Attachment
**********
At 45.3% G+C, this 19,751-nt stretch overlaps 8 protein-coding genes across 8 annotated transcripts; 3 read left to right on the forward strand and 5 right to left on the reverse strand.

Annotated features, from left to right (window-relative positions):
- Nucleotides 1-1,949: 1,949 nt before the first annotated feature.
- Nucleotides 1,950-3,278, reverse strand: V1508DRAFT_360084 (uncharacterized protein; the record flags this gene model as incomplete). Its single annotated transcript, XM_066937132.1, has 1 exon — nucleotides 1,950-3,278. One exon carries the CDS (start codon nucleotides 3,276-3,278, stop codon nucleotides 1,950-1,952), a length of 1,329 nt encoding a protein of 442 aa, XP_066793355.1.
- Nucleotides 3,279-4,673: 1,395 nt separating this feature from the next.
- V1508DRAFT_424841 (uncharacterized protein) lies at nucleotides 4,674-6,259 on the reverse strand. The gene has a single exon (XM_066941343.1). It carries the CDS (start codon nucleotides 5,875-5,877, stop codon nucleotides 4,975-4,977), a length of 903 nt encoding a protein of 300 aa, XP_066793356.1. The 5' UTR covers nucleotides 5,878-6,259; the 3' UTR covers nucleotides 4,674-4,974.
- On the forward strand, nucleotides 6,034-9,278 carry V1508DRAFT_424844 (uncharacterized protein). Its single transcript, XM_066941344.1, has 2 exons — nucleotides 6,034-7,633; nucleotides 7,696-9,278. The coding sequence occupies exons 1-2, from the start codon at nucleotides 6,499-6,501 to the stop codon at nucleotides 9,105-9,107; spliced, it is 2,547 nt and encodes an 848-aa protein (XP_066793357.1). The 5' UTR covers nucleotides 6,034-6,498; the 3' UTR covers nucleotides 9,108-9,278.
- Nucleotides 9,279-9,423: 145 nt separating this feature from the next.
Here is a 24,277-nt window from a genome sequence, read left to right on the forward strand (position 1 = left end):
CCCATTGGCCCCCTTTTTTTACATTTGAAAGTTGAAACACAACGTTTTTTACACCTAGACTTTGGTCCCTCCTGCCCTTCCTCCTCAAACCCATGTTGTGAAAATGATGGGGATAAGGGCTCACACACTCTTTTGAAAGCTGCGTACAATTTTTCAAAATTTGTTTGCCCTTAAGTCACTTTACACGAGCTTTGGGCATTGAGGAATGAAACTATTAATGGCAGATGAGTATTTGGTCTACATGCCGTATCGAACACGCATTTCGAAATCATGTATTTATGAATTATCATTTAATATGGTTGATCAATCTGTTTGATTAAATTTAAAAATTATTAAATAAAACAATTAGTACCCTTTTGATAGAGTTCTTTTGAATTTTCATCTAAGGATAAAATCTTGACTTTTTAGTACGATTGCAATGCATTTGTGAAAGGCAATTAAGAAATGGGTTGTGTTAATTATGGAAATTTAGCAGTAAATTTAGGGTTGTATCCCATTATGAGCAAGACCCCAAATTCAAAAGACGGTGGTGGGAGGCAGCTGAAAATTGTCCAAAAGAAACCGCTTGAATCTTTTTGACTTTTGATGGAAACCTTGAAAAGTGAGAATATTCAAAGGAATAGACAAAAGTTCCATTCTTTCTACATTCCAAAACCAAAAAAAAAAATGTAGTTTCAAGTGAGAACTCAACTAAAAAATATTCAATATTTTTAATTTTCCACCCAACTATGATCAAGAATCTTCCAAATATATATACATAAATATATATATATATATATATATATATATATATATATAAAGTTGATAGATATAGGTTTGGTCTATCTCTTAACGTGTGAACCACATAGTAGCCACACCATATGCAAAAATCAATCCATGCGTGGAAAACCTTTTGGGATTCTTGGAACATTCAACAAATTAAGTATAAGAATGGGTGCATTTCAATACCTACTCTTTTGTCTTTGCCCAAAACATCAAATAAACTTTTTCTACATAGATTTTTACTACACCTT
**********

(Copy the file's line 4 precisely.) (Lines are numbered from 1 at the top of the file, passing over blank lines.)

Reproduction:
- Nucleotides 1,950-3,278, reverse strand: V1508DRAFT_360084 (uncharacterized protein; the record flags this gene model as incomplete). Its single annotated transcript, XM_066937132.1, has 1 exon — nucleotides 1,950-3,278. One exon carries the CDS (start codon nucleotides 3,276-3,278, stop codon nucleotides 1,950-1,952), a length of 1,329 nt encoding a protein of 442 aa, XP_066793355.1.